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The outside of The Seas with Nemo & Friends. Photo by Cliff Wang

The transformation of The Living Seas into The Seas With Nemo & Friends took a couple of years. Elements from the hit Disney and Pixar film were added to the exterior of the pavilion shortly after the film’s release in 2003, but it took some time for the exterior as we know it today to be completed and for all of the changes to take place inside. 

Turtle Talk With Crush opened in 2004, offering guests (and especially children) the chance to speak directly with the sea turtle from the film. The show used new technology that allowed Crush’s on-screen movements and dialogue to be reactive to audience members in real time. (Similar technology has since been replicated for the Monsters, Inc. Laugh Floor in the Magic Kingdom.)

The Turtle Talk show proved to be much more successful than Disney Imagineers would have ever imagined, and the success of the show is ultimately what prompted the change for the entire pavilion. 

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A starfish among clownfish. Photo by Laurie Sapp

The following year in 2005, The Living Seas officially closed for the renovations that would entirely transform the pavilion into The Seas With Nemo & Friends. The interior of the pavilion, with the exception of Coral Reef Restaurant, underwent a massive transformation, effectively gutting many of the elements specific to how guest flow was directed with the Hydrolators and pre-shows playing a greater role in The Living Seas.

Some areas of the newly redesigned pavilion opened later that year, including the Finding Nemo-themed facade that remains a popular spot for photo ops today. The ride did not reopen until 2006, when guests were greeted with all-new ride vehicles appropriately named “clamobiles.”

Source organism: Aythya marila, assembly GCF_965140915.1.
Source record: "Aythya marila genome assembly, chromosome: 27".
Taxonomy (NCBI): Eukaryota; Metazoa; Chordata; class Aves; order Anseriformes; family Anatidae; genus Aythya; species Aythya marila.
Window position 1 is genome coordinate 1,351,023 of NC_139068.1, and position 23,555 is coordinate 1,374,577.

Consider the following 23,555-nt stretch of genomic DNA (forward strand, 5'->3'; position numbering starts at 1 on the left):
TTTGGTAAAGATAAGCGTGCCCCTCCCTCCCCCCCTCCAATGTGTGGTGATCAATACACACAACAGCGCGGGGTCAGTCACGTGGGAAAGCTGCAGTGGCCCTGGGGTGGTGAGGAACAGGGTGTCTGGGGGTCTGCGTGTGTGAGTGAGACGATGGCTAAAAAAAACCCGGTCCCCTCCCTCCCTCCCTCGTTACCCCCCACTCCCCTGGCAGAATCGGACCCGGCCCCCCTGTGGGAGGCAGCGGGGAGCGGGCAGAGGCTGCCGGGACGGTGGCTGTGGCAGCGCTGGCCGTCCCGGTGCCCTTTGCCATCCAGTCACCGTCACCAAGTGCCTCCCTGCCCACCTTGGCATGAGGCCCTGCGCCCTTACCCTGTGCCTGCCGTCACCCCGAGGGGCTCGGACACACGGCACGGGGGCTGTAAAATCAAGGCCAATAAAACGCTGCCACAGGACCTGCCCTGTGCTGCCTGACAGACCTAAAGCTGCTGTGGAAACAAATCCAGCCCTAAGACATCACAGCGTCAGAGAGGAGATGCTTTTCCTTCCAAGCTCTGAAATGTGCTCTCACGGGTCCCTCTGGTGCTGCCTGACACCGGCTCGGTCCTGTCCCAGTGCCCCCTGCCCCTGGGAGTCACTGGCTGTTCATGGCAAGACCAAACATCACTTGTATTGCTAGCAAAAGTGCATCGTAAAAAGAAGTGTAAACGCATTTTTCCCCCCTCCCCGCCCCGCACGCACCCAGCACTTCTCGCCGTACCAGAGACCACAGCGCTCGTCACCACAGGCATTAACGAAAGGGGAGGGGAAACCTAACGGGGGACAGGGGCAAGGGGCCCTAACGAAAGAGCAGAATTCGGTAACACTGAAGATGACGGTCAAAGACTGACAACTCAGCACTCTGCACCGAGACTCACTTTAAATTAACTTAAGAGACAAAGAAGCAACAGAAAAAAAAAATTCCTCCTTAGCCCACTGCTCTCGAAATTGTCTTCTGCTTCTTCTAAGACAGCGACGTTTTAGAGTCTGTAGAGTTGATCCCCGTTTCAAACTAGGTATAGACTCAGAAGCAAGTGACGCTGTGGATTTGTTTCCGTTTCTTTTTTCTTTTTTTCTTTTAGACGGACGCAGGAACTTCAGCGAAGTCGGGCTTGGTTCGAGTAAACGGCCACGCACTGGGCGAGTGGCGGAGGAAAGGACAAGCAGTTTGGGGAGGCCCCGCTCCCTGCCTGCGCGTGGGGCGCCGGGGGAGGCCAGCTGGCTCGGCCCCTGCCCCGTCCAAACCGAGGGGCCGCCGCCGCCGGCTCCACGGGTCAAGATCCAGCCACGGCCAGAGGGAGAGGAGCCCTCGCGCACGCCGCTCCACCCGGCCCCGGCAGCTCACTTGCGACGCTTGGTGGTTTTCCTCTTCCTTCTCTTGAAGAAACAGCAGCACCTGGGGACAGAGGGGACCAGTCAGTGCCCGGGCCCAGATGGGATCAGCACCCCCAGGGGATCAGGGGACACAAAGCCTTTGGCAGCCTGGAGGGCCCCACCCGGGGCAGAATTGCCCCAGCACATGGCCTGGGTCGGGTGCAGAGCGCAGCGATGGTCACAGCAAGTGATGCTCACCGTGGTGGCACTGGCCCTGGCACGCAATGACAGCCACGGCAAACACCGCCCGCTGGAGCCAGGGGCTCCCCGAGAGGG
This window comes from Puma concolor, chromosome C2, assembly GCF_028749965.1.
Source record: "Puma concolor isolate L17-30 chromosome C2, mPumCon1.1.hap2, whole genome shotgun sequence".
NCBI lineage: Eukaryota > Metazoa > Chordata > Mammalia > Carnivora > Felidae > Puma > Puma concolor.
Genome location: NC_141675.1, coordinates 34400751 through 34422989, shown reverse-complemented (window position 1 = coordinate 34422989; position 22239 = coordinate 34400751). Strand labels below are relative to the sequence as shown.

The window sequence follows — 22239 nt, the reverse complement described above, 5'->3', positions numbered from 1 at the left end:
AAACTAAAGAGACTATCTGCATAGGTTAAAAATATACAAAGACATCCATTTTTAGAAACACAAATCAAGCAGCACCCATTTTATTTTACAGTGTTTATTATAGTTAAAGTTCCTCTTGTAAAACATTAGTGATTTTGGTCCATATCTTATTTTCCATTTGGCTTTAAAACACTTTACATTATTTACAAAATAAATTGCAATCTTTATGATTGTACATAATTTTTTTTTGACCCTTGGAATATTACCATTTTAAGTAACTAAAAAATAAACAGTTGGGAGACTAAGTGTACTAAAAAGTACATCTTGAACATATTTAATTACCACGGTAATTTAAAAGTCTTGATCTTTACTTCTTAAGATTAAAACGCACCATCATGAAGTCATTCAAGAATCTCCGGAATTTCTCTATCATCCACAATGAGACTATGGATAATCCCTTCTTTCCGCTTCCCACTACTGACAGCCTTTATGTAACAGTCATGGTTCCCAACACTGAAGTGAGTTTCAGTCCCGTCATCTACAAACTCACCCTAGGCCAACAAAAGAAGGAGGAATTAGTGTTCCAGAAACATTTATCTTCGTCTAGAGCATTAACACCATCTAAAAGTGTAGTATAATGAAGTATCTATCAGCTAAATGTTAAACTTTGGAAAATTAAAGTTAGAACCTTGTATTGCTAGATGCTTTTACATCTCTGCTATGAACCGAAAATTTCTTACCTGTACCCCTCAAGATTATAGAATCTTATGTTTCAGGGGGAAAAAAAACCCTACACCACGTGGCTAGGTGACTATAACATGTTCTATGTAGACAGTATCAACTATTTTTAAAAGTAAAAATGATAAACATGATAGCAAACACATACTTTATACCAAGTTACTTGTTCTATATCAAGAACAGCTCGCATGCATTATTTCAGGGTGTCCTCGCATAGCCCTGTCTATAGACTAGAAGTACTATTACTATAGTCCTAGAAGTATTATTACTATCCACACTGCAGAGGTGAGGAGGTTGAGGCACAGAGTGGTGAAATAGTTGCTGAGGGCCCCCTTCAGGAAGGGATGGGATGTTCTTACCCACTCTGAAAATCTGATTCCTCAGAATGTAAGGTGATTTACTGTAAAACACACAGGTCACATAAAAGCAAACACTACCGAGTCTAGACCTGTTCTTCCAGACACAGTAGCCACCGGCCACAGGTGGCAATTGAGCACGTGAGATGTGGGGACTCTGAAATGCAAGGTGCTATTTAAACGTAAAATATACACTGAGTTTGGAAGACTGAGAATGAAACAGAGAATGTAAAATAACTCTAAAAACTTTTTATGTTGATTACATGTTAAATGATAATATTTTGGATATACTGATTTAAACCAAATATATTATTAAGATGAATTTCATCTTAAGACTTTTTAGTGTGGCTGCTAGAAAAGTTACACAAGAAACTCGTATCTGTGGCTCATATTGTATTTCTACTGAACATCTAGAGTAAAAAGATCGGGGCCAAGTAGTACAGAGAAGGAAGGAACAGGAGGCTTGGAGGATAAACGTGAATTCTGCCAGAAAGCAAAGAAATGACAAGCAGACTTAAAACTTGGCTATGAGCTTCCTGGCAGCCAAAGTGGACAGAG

On the new ride, guests followed the previous ride’s track, which now showed scenes and characters from the film, culminating in a scene showing animated fish swimming right alongside real live fish in the aquarium, all accompanied by the song, “Big Blue World,” from Finding Nemo – The Musical. With renovations continuing to take place throughout the year, the completed Seas With Nemo & Friends did not officially open until 2007

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Bruce photo op at The Seas with Nemo & Friends. Photo by Brett Svenson

Aside from seeing all of the animals that reside in the pavilion, guests today also love stopping by for photo ops featuring Bruce, the Great White Shark from the film, as well as checking out the Audio-Animatronic seagulls that adorn the exterior of the building.

There is even a fun, Nemo-themed gift shop inside the pavilion, as well as presentations throughout the day by Disney’s Animal Care Cast Members that are both fun and informative, so we definitely recommend stopping by the pavilion as you explore EPCOT.

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Written by Brittany DiCologero

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Brittany DiCologero is a freelance writer specializing in Walt Disney World history, along with various travel, and lifestyle topics based in New England. She is the author of “Red, White, and Disney: The Myths and Realities of American History at the Walt Disney World Resort,” and “Brittany Earns Her Ears”. When she is not writing, you can find her exploring local museums and historic sites, and binging documentaries on Disney+.
Brittany DiCologero

Written by Brittany DiCologero

Brittany DiCologero is a freelance writer specializing in Walt Disney World history, along with various travel, and lifestyle topics based in New England. She is the author of “Red, White, and Disney: The Myths and Realities of American History at the Walt Disney World Resort,” and “Brittany Earns Her Ears”. When she is not writing, you can find her exploring local museums and historic sites, and binging documentaries on Disney+.